The Indian Theocracy

saarth

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The Hindu : Opinion / Lead : Salman Rushdie & India's new theocracy
The contours of the bizarre theocratic dystopia that could replace the secular state are already evident. The state tells us we may not read the Satanic Verses, or Aubrey Menen's irreverent retelling of the Ramayana; it chooses not to prosecute the vandals who block stores from stocking D.N. Jha's masterful Holy Cow, James Laine's history of Shivaji, or Paul Courtright's explorations of oedipal undertones in Hindu mythology.
It doesn't end there: the state regulates, on god's behalf, what we may eat or drink — witness the proliferation of bans on beef, and proscriptions on alcohol use in so-called holy cities. It ensures children pray in morning assemblies funded by public taxes, provides endowments for denomination schools and funds religious functions. It pays for prayers before state functions, and promotes pseudo-sciences like astrology. And, yes: it censors heretics, like M.F. Husain or Mr. Rushdie.

this article is probably the best ive read in any newspaper in a very long time.
this also reminds me that even though billions of rupees of public tax money is being spent on pseudo science and theorcratic batshit, they banned tomatina on grounds of being wasteful.
 
Reactions: 1 person

solariiknight

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All this comes because we give special treatment to religions and religious fanatics. And not to speak of the two intolerant semitic religions that displays gross disrespect towards the majority.

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I admire the Hindu for daring to take potshot at the religious fanatics. It remains as my favorite newspaper.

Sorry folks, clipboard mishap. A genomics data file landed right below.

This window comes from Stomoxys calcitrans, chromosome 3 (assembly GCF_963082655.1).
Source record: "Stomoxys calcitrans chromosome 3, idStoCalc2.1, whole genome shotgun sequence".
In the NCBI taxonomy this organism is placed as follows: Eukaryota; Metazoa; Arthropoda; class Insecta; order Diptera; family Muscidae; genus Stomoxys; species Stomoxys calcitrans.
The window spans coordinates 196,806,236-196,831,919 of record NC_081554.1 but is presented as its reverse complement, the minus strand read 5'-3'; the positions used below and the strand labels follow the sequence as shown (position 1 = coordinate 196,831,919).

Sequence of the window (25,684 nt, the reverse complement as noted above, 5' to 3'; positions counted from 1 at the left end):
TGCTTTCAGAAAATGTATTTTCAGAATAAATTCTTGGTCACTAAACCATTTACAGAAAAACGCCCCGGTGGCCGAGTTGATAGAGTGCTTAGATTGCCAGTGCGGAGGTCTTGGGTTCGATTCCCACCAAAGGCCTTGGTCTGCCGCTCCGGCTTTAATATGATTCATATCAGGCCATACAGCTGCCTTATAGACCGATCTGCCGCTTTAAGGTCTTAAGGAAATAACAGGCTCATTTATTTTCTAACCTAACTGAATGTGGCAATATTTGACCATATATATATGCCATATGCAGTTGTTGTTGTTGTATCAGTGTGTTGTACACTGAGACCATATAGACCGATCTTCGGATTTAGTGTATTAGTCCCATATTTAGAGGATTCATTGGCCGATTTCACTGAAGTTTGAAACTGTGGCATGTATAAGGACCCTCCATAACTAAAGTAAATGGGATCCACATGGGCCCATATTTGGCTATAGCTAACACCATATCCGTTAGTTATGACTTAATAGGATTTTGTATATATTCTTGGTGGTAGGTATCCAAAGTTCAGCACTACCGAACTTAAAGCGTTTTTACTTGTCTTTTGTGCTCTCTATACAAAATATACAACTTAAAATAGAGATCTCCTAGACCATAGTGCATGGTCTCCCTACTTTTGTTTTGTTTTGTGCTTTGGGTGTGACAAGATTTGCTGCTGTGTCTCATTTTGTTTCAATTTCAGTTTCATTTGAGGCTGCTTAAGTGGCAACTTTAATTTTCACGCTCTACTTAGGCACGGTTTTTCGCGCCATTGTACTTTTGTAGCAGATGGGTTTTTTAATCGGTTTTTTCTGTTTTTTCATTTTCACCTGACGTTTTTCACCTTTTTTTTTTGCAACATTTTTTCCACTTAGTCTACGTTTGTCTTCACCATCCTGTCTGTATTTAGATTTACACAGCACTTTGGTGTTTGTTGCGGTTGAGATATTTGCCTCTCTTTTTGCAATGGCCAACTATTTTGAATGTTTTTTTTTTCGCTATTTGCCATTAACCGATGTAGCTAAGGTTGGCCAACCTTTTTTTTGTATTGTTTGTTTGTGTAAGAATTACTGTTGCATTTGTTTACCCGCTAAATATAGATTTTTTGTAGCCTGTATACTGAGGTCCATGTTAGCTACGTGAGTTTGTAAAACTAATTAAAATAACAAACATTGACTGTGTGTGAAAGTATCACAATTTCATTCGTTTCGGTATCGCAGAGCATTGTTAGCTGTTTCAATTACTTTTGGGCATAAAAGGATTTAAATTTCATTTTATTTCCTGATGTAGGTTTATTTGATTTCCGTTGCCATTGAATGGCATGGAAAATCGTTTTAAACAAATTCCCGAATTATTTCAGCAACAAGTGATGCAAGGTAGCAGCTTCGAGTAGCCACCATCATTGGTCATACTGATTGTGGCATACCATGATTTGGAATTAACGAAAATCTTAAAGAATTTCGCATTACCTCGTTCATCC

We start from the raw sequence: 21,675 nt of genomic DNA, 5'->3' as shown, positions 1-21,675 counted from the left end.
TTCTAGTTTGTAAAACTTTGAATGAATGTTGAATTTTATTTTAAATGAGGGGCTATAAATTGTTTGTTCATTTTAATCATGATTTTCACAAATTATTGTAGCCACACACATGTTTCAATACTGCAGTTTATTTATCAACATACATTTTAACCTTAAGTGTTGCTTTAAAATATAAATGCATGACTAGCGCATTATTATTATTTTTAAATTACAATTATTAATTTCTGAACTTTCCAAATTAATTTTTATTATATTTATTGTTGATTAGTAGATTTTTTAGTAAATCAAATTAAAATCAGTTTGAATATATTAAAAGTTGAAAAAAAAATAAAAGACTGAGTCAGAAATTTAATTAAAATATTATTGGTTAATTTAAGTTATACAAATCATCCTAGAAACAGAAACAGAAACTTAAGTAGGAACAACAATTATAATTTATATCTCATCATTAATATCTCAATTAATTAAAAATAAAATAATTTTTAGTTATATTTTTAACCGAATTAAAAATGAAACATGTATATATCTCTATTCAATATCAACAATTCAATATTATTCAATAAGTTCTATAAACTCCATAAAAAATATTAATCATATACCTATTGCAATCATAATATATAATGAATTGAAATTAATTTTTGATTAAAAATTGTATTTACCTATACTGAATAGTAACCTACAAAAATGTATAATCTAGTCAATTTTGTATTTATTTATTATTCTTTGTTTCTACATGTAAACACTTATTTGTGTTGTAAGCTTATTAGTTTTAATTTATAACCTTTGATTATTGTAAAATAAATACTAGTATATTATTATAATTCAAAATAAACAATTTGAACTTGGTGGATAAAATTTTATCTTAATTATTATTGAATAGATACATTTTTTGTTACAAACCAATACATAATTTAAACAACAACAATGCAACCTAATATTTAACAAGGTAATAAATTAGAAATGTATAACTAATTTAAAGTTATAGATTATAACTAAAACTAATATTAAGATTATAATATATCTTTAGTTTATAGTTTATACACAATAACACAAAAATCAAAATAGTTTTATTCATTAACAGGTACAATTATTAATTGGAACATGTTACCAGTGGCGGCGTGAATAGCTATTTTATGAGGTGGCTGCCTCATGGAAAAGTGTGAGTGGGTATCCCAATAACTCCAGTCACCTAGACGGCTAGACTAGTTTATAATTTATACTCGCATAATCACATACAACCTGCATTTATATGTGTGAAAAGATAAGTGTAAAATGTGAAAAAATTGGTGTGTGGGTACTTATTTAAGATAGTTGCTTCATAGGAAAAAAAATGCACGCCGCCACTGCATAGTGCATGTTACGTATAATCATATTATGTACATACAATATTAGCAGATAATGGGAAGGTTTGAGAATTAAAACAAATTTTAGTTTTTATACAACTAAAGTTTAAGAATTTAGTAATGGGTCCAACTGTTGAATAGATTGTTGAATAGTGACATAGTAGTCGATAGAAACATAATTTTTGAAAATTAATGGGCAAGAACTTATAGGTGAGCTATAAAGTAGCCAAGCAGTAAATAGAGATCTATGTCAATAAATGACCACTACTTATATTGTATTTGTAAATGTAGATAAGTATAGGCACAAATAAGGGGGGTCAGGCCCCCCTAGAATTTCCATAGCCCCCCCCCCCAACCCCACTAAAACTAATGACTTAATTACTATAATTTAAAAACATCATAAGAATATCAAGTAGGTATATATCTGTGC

kickass

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excellent article. the entire premise can be summed up in the few lines from the article itself:'Eight years ago, scholar Meera Nanda argued that “India is a country that most needs a decline in the scope of religion in civil society for it to turn its constitutional promise of secular democracy into a reality.” “But,” she pointed out, “India is a country least hospitable to such a decline”. '
 


saarth

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exactly, we (even the most rational people) tend to give religion a free pass on logic and law.
and in india, the governments ( and by this i mean all of them, congress bjp, lanterns, cows, bullocks whatever) promote and publicise all this nonsense as something really great and useful.
the govt. advertises homoeopathy and alternative medicines on television openly, whereas there are foreign govternments making regulation even harder for them.
and not to mention how islam has its own law. i was totally dumbfounded when i came to know about this few years back.

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and daring the author of the article definitely is.
there's a facebook fan page for him.

Praveen Swami Must Apologize | Facebook
 

sa_kiran

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We've no dearth of people who are hell bent on blaming everything related to Indian culture, almost always based on their interpretation. I challenge them to question other groups.
 

saarth

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the article wasnt about our culture and its shortcomings. it was about our excessive tolerance on one hand, and complete intolerance on the other.it was about how the government endorses and helps promote superstition, bigotry and false beliefs.the religious institutions themselves weren't even questioned once.i lol'd at how someone who was unable to understand a simple straightforward article wants to discuss complex and intricate subject of religious interpretations. :p
 


saarth

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the real intention?to point out to us our hypocrisy. how Rushdie's book (an honest explanation/interpretation of quran gets banned, but on the other hand the govt gives islam its own law. and not only just the ban, the govt. doesnt even do much to protect him or his freedom of speech.)he is only telling us that we should weigh everything equally. if something is pseudoscience, it shouldnt be sold as medicines.if you read the article, you'll see religion wasnt the only thing questioned.